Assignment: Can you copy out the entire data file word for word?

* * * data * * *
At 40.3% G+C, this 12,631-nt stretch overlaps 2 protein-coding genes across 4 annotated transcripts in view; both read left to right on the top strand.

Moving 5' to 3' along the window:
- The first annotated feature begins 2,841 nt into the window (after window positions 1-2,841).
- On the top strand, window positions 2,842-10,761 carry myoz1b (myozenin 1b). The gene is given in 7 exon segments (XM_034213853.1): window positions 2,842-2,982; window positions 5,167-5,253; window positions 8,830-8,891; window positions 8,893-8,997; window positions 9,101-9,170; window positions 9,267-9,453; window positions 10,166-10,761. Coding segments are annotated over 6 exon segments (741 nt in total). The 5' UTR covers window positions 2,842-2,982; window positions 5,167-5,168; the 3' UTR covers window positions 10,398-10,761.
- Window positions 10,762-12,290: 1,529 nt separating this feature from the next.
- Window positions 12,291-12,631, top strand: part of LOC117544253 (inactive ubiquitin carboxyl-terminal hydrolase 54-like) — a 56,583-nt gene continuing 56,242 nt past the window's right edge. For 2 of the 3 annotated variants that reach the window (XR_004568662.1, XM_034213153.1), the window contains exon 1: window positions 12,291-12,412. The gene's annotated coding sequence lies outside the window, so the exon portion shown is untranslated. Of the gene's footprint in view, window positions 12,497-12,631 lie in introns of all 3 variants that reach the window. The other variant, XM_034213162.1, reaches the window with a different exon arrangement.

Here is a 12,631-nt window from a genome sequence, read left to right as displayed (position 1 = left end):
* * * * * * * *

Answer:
At 40.3% G+C, this 12,631-nt stretch overlaps 2 protein-coding genes across 4 annotated transcripts in view; both read left to right on the top strand.

Moving 5' to 3' along the window:
- The first annotated feature begins 2,841 nt into the window (after window positions 1-2,841).
- On the top strand, window positions 2,842-10,761 carry myoz1b (myozenin 1b). The gene is given in 7 exon segments (XM_034213853.1): window positions 2,842-2,982; window positions 5,167-5,253; window positions 8,830-8,891; window positions 8,893-8,997; window positions 9,101-9,170; window positions 9,267-9,453; window positions 10,166-10,761. Coding segments are annotated over 6 exon segments (741 nt in total). The 5' UTR covers window positions 2,842-2,982; window positions 5,167-5,168; the 3' UTR covers window positions 10,398-10,761.
- Window positions 10,762-12,290: 1,529 nt separating this feature from the next.
- Window positions 12,291-12,631, top strand: part of LOC117544253 (inactive ubiquitin carboxyl-terminal hydrolase 54-like) — a 56,583-nt gene continuing 56,242 nt past the window's right edge. For 2 of the 3 annotated variants that reach the window (XR_004568662.1, XM_034213153.1), the window contains exon 1: window positions 12,291-12,412. The gene's annotated coding sequence lies outside the window, so the exon portion shown is untranslated. Of the gene's footprint in view, window positions 12,497-12,631 lie in introns of all 3 variants that reach the window. The other variant, XM_034213162.1, reaches the window with a different exon arrangement.

Here is a 12,631-nt window from a genome sequence, read left to right as displayed (position 1 = left end):